Our Partner, Tim Grainger is hosting a webinar on the impact of COVID 19, this weekend in Kensington Temple. For those unable to attend we have shared the webinar below and created a summary of topics we think are important to share with those returning to work and what to expect over the next few months.

  1. employees previously placed on furlough and subsequently being selected for redundancy for economic reasons. What are employees rights/options?

    As a result of the economic impact of the COVID-19 pandemic, the government introduced the Coronavirus Job Retention Scheme (CJRS). The scheme is intended to avoid redundancies by alleviating the pressure on employers to continue paying wages in full during the crisis period. The CJRS online claim portal opened on 20 April 2020.

    The Scheme is open until the end of October and from 1st July, a flexible aspect of the scheme comes into force allowing employees to return on a part-time basis.

    The Employees’ CJRS guidance confirms that an employee can be made redundant while on furlough or afterwards and that an employee’s redundancy rights will not be affected by being furloughed.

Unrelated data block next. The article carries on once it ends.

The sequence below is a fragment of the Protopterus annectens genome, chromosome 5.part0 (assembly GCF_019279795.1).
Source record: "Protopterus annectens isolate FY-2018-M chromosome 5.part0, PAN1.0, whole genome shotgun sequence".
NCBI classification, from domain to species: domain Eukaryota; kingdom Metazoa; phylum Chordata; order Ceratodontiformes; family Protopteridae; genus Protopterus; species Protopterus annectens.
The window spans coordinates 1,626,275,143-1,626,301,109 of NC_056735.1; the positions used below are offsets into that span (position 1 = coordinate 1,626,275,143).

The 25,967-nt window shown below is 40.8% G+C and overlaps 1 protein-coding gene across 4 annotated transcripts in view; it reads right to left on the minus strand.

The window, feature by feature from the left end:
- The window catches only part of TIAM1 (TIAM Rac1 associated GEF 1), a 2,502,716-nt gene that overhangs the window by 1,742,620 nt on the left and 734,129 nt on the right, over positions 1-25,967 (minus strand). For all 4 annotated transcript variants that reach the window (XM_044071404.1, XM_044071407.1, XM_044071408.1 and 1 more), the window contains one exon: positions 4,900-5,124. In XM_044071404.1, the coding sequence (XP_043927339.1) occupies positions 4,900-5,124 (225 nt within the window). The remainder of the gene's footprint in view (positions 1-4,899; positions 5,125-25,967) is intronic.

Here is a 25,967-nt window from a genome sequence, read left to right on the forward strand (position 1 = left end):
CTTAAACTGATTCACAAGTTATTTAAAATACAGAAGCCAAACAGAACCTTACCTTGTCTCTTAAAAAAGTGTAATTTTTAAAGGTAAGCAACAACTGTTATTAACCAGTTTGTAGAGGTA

Although the guidance seems to confirm that a furloughed employee may be made redundant, there has been criticism of employers that have taken this approach. The aviation minister, Kelly Tolhurst, suggested in response to British Airway’s decision to dismiss employees on furlough that the Treasury should review the CJRS to ensure that it is not used to pay the wages of employees on redundancy notice 

  2. Home working – “the new normal”- can an employer force it’s employees to return to the workplace?

    Google has extended its work-from-home policy for the remainder of 2020. After previously telling employees that they would be working remotely until June 1st CEO Sundar Pichai has told employees that they’ll likely work from home until the end of the year.